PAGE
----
Why Your Characters Need A Backstory

How do you get to know someone you’ve just met?

You ask questions, and if you really want to know them you ask a lot of questions.

We become interested and invested in others when we know more about them. Learning about someone (i.e. Discovering where they’re from, their ideals, beliefs, etc.) is imperative in making a connection with him or her. It is this connection that enables us to feel for someone.

Asking, listening, learning is the precursory actions to empathy. When we are able to have compassion for another because we have taken the time to learn about them, understand, and know their story then we are able to bond ourselves to that other person. Be it a working relationship, a friendship or a marriage.

An individual’s past is a large, and often the most significant, component of his or her narrative. Since we are shaped by the morals and lessons imparted to us in our formative years, our past is a large determinant of our present condition. We better understand and consequently know someone when we know about their past.

In fiction, learning about a character’s past and the various attributions that contributed to the formation of his or her personality, actions, and emotions are called a backstory.

Before I expound upon the importance of a character’s backstory, let me again pose a question. Have you ever read a book and by the end felt nothing for the characters? No sympathy for their pain, no compassion for their missteps, no remorse for their loss. Now, did you question why?

How can one read a novel of any considerable length, one in which you journey with a character for a couple hundred pages and feel nothing? Barring that the writing was terrible or that the plot was disjointed, it is most likely that you felt nothing because you were given nothing.

What a reader needs to connect to, understand, and feel for a character is the knowledge of that character. This knowledge is given when the character’s backstory is presented.

In real life the onus is on you to learn about someone new, however in fiction it’s the author’s responsibility to give the information (i.e. backstory) about a character(s) to the reader.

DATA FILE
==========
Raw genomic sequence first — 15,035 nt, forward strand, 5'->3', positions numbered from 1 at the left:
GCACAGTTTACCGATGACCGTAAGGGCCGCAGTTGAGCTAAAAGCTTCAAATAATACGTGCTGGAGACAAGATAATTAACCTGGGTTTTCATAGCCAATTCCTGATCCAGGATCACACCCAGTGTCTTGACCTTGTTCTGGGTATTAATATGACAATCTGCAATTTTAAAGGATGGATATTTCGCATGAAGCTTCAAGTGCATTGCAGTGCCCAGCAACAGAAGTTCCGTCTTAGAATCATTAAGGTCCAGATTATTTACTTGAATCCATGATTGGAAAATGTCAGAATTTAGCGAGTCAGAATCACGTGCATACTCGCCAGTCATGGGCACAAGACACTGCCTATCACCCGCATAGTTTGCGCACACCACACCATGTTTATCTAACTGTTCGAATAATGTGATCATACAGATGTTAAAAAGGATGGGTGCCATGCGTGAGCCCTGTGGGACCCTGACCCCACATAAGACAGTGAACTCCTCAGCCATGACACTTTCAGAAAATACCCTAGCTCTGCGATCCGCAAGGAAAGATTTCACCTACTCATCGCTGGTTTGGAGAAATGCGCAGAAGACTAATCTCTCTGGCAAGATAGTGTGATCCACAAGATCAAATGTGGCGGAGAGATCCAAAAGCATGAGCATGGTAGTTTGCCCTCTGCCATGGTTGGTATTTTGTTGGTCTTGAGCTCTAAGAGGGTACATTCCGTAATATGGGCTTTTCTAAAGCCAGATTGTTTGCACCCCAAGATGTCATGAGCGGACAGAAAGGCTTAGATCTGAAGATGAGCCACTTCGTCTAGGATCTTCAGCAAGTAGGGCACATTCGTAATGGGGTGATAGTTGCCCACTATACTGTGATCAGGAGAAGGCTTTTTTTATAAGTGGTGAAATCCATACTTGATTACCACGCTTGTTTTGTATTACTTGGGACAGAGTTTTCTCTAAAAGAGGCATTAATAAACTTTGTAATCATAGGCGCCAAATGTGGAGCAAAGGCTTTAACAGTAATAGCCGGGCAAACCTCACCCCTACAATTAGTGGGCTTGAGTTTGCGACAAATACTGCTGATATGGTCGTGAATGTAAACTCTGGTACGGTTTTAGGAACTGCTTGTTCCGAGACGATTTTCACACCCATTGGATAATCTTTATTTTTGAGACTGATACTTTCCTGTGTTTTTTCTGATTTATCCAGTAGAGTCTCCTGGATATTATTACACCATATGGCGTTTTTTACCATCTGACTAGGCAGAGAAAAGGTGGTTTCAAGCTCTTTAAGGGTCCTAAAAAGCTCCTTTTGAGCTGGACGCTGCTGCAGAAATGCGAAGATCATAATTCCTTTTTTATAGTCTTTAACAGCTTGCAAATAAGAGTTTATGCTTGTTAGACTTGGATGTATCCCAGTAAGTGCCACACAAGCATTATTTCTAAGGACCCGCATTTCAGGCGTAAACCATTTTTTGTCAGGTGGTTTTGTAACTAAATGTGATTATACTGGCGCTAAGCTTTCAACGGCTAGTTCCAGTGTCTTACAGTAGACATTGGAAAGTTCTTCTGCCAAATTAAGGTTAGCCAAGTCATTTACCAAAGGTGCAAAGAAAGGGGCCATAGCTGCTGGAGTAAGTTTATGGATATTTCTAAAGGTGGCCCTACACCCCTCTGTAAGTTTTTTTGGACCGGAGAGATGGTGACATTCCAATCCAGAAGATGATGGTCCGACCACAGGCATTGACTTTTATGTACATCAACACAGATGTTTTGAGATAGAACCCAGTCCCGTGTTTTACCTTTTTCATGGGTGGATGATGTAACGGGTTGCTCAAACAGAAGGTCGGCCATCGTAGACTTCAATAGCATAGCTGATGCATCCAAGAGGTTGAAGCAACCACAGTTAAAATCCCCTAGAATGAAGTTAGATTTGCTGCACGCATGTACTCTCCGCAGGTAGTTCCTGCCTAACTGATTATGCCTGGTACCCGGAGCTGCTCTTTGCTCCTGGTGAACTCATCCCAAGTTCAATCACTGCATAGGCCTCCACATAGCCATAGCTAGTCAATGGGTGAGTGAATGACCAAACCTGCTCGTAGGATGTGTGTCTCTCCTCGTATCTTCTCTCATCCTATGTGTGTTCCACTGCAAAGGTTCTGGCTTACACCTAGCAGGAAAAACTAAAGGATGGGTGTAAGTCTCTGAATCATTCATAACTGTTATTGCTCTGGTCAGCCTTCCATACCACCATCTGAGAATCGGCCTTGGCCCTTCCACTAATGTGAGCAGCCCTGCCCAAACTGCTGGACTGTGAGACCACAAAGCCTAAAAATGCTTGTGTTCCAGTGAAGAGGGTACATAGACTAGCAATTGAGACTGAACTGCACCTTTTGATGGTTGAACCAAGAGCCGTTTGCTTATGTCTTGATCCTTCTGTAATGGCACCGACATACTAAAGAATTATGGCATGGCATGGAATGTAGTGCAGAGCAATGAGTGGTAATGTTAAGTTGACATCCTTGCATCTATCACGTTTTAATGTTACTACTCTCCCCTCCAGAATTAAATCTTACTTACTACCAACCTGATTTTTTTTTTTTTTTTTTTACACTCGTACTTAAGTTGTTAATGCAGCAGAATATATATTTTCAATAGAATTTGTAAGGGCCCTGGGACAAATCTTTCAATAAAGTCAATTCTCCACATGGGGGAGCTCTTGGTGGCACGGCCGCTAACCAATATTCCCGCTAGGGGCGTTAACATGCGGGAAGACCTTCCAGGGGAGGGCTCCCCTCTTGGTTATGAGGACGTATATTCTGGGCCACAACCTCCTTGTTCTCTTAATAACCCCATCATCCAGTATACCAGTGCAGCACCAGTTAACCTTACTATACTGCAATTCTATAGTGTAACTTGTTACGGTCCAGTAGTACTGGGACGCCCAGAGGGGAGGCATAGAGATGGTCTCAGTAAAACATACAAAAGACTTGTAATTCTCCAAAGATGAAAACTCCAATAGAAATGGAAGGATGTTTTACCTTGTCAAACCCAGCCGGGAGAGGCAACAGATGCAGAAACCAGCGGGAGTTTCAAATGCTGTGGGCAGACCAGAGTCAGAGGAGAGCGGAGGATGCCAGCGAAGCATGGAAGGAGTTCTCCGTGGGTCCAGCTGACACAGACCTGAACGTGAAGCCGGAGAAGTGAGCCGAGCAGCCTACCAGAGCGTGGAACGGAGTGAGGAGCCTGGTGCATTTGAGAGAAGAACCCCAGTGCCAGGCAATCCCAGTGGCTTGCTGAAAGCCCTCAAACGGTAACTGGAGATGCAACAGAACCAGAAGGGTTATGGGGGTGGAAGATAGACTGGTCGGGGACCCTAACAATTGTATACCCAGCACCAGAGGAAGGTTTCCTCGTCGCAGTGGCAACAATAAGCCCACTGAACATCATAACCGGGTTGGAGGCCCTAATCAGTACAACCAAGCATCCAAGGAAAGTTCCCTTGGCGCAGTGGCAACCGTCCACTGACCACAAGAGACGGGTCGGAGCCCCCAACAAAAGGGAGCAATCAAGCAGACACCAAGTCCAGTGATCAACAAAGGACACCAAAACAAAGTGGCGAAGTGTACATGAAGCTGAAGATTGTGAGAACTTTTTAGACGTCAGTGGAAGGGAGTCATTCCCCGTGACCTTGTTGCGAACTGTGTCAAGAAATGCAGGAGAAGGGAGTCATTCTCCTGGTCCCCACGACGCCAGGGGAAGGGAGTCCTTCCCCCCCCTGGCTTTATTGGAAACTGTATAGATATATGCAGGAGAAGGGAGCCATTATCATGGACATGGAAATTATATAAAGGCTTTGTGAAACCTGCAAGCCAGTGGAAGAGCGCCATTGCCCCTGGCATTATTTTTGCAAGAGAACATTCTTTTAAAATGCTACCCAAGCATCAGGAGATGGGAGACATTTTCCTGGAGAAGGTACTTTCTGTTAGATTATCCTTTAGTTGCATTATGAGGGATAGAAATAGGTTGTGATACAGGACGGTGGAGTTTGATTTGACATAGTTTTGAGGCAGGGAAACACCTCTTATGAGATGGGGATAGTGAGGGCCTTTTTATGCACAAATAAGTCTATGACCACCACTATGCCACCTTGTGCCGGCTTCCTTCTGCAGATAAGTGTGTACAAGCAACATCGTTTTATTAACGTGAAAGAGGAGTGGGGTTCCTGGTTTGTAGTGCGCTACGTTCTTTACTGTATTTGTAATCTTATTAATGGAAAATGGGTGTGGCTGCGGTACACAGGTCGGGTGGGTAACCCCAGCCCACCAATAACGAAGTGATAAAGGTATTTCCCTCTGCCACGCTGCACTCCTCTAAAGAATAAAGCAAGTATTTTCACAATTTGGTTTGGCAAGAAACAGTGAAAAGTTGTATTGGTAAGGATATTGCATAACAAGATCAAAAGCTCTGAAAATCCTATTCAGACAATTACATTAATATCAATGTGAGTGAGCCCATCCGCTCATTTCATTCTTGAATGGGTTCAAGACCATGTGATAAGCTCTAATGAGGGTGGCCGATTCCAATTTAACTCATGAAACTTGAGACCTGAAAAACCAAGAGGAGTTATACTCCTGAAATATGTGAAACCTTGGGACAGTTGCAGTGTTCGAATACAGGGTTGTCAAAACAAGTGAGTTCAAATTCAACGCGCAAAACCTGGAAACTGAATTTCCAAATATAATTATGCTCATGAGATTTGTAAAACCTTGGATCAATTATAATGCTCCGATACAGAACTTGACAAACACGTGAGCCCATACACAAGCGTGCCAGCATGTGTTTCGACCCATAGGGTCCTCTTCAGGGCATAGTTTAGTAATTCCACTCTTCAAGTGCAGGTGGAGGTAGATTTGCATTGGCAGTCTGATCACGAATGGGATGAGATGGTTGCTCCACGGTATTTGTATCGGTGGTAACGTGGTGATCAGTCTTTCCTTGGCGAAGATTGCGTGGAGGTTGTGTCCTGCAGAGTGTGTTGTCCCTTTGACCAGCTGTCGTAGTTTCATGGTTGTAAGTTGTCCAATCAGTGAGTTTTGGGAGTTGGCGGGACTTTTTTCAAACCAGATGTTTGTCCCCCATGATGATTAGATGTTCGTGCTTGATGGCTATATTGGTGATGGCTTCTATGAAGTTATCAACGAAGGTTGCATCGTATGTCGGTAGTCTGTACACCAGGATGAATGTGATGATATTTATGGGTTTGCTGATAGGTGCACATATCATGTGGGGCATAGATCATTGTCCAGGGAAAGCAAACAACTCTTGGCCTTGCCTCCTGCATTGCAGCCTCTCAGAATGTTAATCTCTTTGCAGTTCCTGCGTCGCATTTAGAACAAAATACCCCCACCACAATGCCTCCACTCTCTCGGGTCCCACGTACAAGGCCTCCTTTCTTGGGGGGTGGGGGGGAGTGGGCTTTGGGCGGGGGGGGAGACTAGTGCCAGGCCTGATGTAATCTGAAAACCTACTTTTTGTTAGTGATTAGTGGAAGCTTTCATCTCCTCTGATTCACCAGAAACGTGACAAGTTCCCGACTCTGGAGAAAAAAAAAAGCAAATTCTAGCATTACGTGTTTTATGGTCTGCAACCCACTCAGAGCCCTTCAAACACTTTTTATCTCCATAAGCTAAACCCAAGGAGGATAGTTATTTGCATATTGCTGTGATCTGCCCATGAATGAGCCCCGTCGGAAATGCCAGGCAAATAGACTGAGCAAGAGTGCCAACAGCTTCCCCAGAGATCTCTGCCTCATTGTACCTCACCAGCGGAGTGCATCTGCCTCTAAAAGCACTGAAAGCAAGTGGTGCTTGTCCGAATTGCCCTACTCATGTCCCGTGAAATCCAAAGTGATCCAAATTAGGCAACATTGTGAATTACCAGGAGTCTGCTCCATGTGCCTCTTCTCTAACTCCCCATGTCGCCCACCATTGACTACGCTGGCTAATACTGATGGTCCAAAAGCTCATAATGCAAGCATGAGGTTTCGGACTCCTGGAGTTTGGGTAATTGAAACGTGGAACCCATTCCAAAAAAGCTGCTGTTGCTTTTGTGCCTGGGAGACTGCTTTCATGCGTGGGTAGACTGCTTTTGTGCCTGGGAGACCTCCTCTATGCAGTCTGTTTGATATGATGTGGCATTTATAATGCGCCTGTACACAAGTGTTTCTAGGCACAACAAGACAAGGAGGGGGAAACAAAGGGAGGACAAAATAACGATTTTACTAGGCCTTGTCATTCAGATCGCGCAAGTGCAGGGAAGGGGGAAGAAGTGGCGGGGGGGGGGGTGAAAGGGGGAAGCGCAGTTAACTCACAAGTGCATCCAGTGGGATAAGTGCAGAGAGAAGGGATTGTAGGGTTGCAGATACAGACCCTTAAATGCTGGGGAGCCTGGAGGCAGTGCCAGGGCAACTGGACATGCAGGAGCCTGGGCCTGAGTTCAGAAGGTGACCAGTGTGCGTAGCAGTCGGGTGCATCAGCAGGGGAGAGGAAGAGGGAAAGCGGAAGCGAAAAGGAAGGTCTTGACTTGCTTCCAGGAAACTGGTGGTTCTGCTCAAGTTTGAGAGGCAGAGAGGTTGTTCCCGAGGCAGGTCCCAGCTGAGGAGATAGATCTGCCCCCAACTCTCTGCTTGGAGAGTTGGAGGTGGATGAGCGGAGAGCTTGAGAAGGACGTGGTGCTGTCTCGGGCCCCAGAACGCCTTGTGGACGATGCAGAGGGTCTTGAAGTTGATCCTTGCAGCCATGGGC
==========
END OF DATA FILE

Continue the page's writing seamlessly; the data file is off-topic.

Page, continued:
The following is why your character needs a backstory.

Characters lie flat on a page until a writer breathes life into them. A work of fiction’s verve is dependent on a writers’ ability to impart their imagined beings with human characteristics. These recognizable traits are only established when a writer provides the reader with the character’s past—his or her losses, triumphs, pain and joy.

Presenting a backstory doesn’t mean that a writer has to belabor every detail of a character’s life but it does mean that the character should be fully formed enough to make the reader feel for him or her. A well-developed character cannot exist if the creation of this fictional person is one-dimensional.

The complexity of a character is intriguing and will always draw in your reader quicker and for longer than an embryonic character for which the reader wishes and waits to develop but disappointingly never does.

Another reason why a character’s backstory is imperative is because it gives your character what most people seek in others—depth.

The profundity of emotion lacks when given to an underdeveloped character. If a reader doesn’t understand why your character left her child or abused her elderly mother then it’s likely that the reader will lack understanding of the character’s choices, and worse, feel nothing for the subsequent affects on your character.

A writer must build empathy for his or her characters by placing a block of sympathy by a block of compassion compressed with love as the mortar—it is the foundation of any good, nay great, story.

It is important to remember that these great stories are not born only from plot.

Plot can only move forward upon the backs of the characters and if these characters are underdeveloped then the entire story lacks, lags and fails to impart the humanity that writers hope to imbue into their characters. After all, it is this humanness that gives a pulse to imagined beings.

What makes your characters real is the readers’ empathy for them. An empathy garnered with a well developed, finely executed backstory.

Finally, the value of giving your characters a backstory is that gives texture to the overarching story. What elevates a good work of fiction to a great work of fiction is the multidimensional layers of the characters that draw in readers making them wish to live inside the pages long after the last one is turned.

Write on, friends.

Thank you for reading. I look forward to your comments.

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About Sherry Parnell